The association with Spielberg provided a third turning point in Marshall's evolution as a producer and director. First, working on "A" projects with some of the most talented people in the business gave the producer an opportunity to hone his skills at the highest level. His strength lies in the day-to-day details of production. As Spielberg has noted, Marshall is an "on the set" producer who employs a hands-on approach and likes to keep his crews as small as possible. He also prefers to work with the same group of people again and again because he considers communication behind the camera to be the most important aspect of making things run smoothly. His people are now so familiar with his style that they can anticipate many of his techniques to support his director.
Second, while keeping up with his production duties in the late 1980s, Marshall took advantage of his association with Spielberg to learn the craft of directing. As a second-unit director on the famous director's recent films, he prepared himself for a 1990 directorial debut on Arachnophobia . Although the light horror film may not have been the aspiring director's first choice, it was a green-lighted project, ready to go, and he jumped at it. The project was unique in that it allowed Marshall to utilize both his producer and directorial skills. Having been a producer, Marshall understood the importance of combining the creative with the business aspects of making a film. Indeed, from a producer's point of view, a film about killer spiders terrorizing the Midwest was a tough sell. The original draft of the screenplay was stark horror with no letup. At least in Spielberg's Jaws (1973), audiences knew that the danger only lurked in the water. On land, you were safe. Here, there was no shelter; spiders could be lurking anywhere, even in your popcorn.
As a director who knew that his audience was composed of people with conflicting views of spiders, Marshall was able to leaven the terror through the device of a comic exterminator played by John Goodman who broke the tension in some of the story's climactic scenes. This provided a "word of mouth" that would intrigue both horror fans and John Goodman fans. This combination of producer and directorial psychologies has contributed to the success of Marshall's subsequent directorial efforts Alive and Congo .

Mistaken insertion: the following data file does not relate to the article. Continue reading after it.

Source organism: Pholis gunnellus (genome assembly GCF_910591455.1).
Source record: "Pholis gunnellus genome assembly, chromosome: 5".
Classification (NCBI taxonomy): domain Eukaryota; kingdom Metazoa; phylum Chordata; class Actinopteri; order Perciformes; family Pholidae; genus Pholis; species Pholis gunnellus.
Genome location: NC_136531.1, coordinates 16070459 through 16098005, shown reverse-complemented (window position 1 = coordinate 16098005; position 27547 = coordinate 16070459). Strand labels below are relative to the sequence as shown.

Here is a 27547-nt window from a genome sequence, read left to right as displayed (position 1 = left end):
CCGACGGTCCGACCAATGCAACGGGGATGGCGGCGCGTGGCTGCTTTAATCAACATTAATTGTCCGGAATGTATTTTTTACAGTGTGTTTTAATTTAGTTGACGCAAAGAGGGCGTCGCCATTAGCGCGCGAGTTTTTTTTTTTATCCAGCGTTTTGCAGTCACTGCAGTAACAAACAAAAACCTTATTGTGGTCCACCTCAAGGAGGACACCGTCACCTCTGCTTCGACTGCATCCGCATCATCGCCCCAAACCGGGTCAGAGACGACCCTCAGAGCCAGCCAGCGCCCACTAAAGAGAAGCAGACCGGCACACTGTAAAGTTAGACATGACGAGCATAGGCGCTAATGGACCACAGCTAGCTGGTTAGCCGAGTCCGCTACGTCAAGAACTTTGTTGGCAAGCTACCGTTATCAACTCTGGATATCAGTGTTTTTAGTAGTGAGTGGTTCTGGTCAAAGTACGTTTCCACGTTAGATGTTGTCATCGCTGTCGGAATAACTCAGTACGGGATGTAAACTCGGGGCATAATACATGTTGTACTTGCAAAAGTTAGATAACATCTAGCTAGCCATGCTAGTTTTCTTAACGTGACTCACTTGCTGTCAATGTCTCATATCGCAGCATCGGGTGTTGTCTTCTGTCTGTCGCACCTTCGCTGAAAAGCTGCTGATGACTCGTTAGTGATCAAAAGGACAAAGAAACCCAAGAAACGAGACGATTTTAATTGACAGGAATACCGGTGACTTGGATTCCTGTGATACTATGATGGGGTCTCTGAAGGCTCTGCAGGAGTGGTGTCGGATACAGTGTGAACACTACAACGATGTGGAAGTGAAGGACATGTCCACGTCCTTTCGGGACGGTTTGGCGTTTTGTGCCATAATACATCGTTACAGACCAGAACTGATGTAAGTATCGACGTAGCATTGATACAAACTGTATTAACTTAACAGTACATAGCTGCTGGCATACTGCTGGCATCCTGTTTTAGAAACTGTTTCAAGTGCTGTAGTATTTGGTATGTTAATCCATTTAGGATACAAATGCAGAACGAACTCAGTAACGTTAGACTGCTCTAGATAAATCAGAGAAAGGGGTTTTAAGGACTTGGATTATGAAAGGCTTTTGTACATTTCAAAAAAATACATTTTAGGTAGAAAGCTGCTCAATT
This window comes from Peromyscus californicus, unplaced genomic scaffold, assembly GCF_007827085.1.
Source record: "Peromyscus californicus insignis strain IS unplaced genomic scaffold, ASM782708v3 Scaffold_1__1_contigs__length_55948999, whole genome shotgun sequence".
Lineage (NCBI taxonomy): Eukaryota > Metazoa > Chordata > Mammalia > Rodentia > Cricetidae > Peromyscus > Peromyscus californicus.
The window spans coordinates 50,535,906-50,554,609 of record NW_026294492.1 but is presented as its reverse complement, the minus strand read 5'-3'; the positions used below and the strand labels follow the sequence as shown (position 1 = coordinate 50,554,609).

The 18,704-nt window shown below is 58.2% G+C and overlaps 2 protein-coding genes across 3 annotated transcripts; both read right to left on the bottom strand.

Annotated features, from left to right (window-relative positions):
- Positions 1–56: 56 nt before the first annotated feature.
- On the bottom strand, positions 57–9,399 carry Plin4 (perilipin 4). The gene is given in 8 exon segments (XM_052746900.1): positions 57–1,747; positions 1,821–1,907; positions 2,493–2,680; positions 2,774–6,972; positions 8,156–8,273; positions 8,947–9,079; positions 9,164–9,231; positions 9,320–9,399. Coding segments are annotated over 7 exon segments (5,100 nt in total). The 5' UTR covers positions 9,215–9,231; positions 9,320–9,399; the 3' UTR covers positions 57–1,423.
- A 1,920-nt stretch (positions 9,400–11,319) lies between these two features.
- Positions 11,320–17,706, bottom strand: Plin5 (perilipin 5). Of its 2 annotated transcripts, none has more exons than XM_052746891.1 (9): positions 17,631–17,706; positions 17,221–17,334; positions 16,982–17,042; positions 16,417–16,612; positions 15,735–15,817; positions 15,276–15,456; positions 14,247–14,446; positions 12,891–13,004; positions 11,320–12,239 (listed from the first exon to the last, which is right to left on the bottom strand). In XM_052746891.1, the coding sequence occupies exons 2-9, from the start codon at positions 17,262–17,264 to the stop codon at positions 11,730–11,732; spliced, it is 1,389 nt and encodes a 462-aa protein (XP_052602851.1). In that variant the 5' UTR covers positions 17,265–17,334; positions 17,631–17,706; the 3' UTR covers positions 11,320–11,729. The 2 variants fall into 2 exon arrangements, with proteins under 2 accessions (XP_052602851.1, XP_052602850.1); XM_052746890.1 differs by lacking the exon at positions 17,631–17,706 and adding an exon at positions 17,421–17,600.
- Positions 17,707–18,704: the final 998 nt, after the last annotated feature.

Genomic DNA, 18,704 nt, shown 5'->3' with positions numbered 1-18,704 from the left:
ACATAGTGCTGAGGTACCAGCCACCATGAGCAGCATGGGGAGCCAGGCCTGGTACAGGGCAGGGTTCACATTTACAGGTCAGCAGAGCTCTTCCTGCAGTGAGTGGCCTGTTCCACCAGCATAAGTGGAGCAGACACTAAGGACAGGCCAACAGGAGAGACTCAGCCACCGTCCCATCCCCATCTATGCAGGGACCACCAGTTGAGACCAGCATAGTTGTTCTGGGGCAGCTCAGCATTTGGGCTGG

The year 1999 was busy for Marshall, with four projects coming to completion and release. The Bruce Willis vehicle The Sixth Sense turned out to be the most successful of these, continuing Marshall's involvement with projects reminiscent of cinema past: the child Cole Sear's troubling declaration that "I see dead people" might easily have come from The Exorcist , for example. Other films of that year, such as Snow Falling on Cedars and A Map of the World , deal with the more adult themes of love and loss. Olympic Glory is a well-meaning but overly sentimental documentary, filmed in the large IMAX format, about the 1998 Winter Olympics in Nagano, Japan. Olympic Glory nevertheless deserves a look if only to experience the ski-jump projected on the IMAX screen.
Marshall, having the choice of either directing or producing films, has the responsibility of having to make the decisions on all of the creative aspects of, a film he is directing while in the producer role, he likes being the support system for the film and keeping the momentum going on the set. For example, early in his producing career, to keep spirits up on one particularly difficult shoot, Marshall put on a magic show starring himself as Dr. Fantasy. This magic show has now become a tradition on all Marshall productions. This is indicative of the producer/director's philosophy of filmmaking. For him, making films is like putting on one big expensive magic show and he plans to keep on pulling films out of his hat for a long time to come.
—Sandra Garcia-Myers, updated by Chris Routledge